It's really weird.  I've been paying my chiropractor with a personal check at each appointment for nearly 20 years.  His bookkeeper (his wife) strongly hinted last time she'd prefer me to pay by credit or debit card.  I said, "Doesn't that cost you 2%-3% in fees?"  She said yes, but it's inconvenient to take checks to the bank.  Their bank is on the ground floor of the building their office is in.

Very weird.  I may offer her cash next time I go in, in a couple weeks.

I myself don't like to take out a loan to make small purchases, though people don't understand using a credit card is in fact taking out a loan.  And I'm not going to use a debit card for any reason, having seen a few people deal with the fallout from debit card fraud, from which they're not well-protected.  They got their money back, but not easily, and they were out their own money until they convinced the bank to do the right thing which the bank was not quick to do. 

In reply to by lincolnsteffens

chiquita nodhannum Thu, 05/17/2018 - 09:30 Permalink

Might I ask what eating clean (not necessarily purchased from "Whole Paycheck") has anything to do with this discussion?  Organic and free range does not have to cost triple--plenty of us who do not fit the profile for those who chose to bring "smart devices" into their homes/lives do choose to be concerned for our health and for not ingesting any more pesticides and other harmful chemicals than necessary. 

I do not own a smart phone or a smart TV--won't have them.  I get a lot of crap about it, but so what?  I've shown friends/relatives in real time how their smart phones--particularly iPhones--listen in on their in-person conversations (where they are not speaking to someone on the phone) and, based on some information mentioned in said conversation, they start getting advertisements on their phone about that thing (product, TV show, etc.).  The irony here is how Tim Cook is going around pointing fingers at Google and Facebook about how they abuse people's privacy...  We know the government listens in on all phone calls, but why would anyone want their phones--or these in-home "assistants"--to be spying on them all the time?  The idea of having nothing to hide isn't acceptable, but that's what most people say as they shrug off what they consider an acceptable invasion of privacy.  It isn't okay.  You don't have to have anything to hide--it's your privacy and giving it away like this is one step closer to totalitarianism.


In reply to by nodhannum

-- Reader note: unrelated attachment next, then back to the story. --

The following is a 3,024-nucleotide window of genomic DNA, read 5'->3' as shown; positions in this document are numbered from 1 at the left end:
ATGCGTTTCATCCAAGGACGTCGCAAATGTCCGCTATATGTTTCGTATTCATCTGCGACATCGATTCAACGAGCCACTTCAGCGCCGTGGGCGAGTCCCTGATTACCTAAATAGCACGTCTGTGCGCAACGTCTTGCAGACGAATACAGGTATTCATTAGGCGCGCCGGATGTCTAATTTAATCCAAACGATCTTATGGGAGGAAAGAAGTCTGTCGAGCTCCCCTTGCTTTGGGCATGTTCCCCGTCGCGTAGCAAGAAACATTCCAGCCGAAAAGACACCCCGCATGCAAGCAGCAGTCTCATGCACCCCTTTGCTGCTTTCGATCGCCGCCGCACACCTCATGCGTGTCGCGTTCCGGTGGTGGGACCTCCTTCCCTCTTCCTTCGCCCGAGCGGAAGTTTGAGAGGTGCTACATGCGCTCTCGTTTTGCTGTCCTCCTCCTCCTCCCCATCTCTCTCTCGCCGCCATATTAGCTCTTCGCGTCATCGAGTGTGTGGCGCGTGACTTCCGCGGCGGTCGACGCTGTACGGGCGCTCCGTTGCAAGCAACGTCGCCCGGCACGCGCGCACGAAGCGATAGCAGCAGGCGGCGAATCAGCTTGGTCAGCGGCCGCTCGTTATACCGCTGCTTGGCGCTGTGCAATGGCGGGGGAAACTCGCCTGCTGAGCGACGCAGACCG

BigDawgz chiquita Thu, 05/17/2018 - 09:47 Permalink

I have a smart TV because that's pretty much all you can buy these days.....BUT....my tv is connected only to my dvd player & an "old-fashioned" over-the-air TV antenna.  I don't have any home internet so I don't think it can be used to spy on me.  Am I right in that belief or am I just deluding myself?  

In reply to by chiquita

Boxed Merlot Bobby2fish Thu, 05/17/2018 - 11:37 Permalink

...realize they are being spied on? ...

Yep, I still laugh thinkin about the straight laced CIA types having to be subjected to "acid tests" without their "consent". The agency gets around this little detail in their small print that the agency reserves the right to determine their "trustworthiness" in any way seen fit, even if that means 24/7 embedded surveillance, sensory deprivation / enhancement and any other technique that may be made available.

Snakes swallowing their tails.

In reply to by Bobby2fish

MusicIsYou Wed, 05/16/2018 - 23:22 Permalink

And it is not just  Siri. If I want to kill your fckingass I will make your car go from 0-60 and crash you into a wall. Haha. You should die like good little monkeys. Die little monkeys: hear no evil, speak no evil, see no evil. Nobody likes you monkeys.

HRH of Aquitaine 2.0 Wed, 05/16/2018 - 23:25 Permalink

Hahahahahaha! Anyone else remember people using the Captain Crunch whistle?

Ben Gurion University hacked air gapped computers back in 2014 using an old 3G phone with AM/FM. Other people hacked an IPhone fingerprint using tape or photos.

Most of the US population is so dumbed down is any of this a surprise?

chiquita deer_flasher Thu, 05/17/2018 - 09:40 Permalink

I didn't see this comment before mentioning this same thing above.  iPhones are notorious for this.  Was in a car with family members discussing various topics, including a popular TV show that they hadn't seen and later a local crime that involved someone who was related to a coworker of one of them from out of state.  Ads for the TV show started being sent to one of the phones withing a half hour of that conversation.  News updates about the crime started coming in without being requested later that evening.  With other people, I've proven this happens as well--the claim by the phone manufacturers is it happens because there are apps that open the microphone without the users' knowledge and this needs to be checked.  We've all seen the pictures of Zuckerberg at his computer with tape covering the camera--believe what you want, don't trust any of them.  

In reply to by deer_flasher

Illusion1 Wed, 05/16/2018 - 23:52 Permalink

I really cannot understand why people buy shitty, overpriced garbage from Apple. The best thing about it is that most of the hardcore Apple fans are spoiled millennials which love communism but can't live without their fancy little gadgets.

A Sentinel BarkingCat Thu, 05/17/2018 - 01:36 Permalink

Here’s the thing. Apple stuff doesn’t crash as much. You lose control but it just works ... until the designed in obsolescence kicks in (it’s real) and then you’re out a bunch more.

I’d agree with you but I need my phone to do its stuff with the lowest failure rate possible and for that I pay communists (Apple) and I pay more than you. I wish I didn’t. 

Hardware-wise, I’m all intel- zero Motorola.

In reply to by BarkingCat

BigDawgz Illusion1 Thu, 05/17/2018 - 09:38 Permalink

I have a crappy Motorola Moto E that is starting to give me planned obsolescence-type issues.  Got to say I'm honestly thinking about going back to using a "dumb" flip phone.  Only thing that has me thinking about NOT doing that is that my sibling prefers to text rather than to call.....and it's a bitch to text on a flip phone since it doesn't have a keyboard.   

In reply to by Illusion1